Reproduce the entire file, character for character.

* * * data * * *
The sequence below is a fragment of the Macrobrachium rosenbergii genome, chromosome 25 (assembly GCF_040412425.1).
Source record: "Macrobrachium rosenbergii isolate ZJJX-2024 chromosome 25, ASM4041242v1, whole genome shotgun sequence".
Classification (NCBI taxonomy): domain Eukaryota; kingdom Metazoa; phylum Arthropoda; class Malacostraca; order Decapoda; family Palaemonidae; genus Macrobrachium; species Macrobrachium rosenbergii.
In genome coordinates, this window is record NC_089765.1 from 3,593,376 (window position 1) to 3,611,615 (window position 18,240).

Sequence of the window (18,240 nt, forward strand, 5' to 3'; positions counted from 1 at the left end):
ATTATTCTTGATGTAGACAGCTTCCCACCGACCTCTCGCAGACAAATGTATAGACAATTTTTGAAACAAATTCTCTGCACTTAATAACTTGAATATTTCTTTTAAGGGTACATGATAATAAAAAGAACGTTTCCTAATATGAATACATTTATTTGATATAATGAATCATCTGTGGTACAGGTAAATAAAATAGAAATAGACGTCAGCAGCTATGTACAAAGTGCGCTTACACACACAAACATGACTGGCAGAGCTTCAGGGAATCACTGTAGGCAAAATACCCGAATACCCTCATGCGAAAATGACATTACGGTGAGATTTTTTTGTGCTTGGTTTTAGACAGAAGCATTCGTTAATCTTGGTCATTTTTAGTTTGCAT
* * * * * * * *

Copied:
The sequence below is a fragment of the Macrobrachium rosenbergii genome, chromosome 25 (assembly GCF_040412425.1).
Source record: "Macrobrachium rosenbergii isolate ZJJX-2024 chromosome 25, ASM4041242v1, whole genome shotgun sequence".
Classification (NCBI taxonomy): domain Eukaryota; kingdom Metazoa; phylum Arthropoda; class Malacostraca; order Decapoda; family Palaemonidae; genus Macrobrachium; species Macrobrachium rosenbergii.
In genome coordinates, this window is record NC_089765.1 from 3,593,376 (window position 1) to 3,611,615 (window position 18,240).

Sequence of the window (18,240 nt, forward strand, 5' to 3'; positions counted from 1 at the left end):
ATTATTCTTGATGTAGACAGCTTCCCACCGACCTCTCGCAGACAAATGTATAGACAATTTTTGAAACAAATTCTCTGCACTTAATAACTTGAATATTTCTTTTAAGGGTACATGATAATAAAAAGAACGTTTCCTAATATGAATACATTTATTTGATATAATGAATCATCTGTGGTACAGGTAAATAAAATAGAAATAGACGTCAGCAGCTATGTACAAAGTGCGCTTACACACACAAACATGACTGGCAGAGCTTCAGGGAATCACTGTAGGCAAAATACCCGAATACCCTCATGCGAAAATGACATTACGGTGAGATTTTTTTGTGCTTGGTTTTAGACAGAAGCATTCGTTAATCTTGGTCATTTTTAGTTTGCAT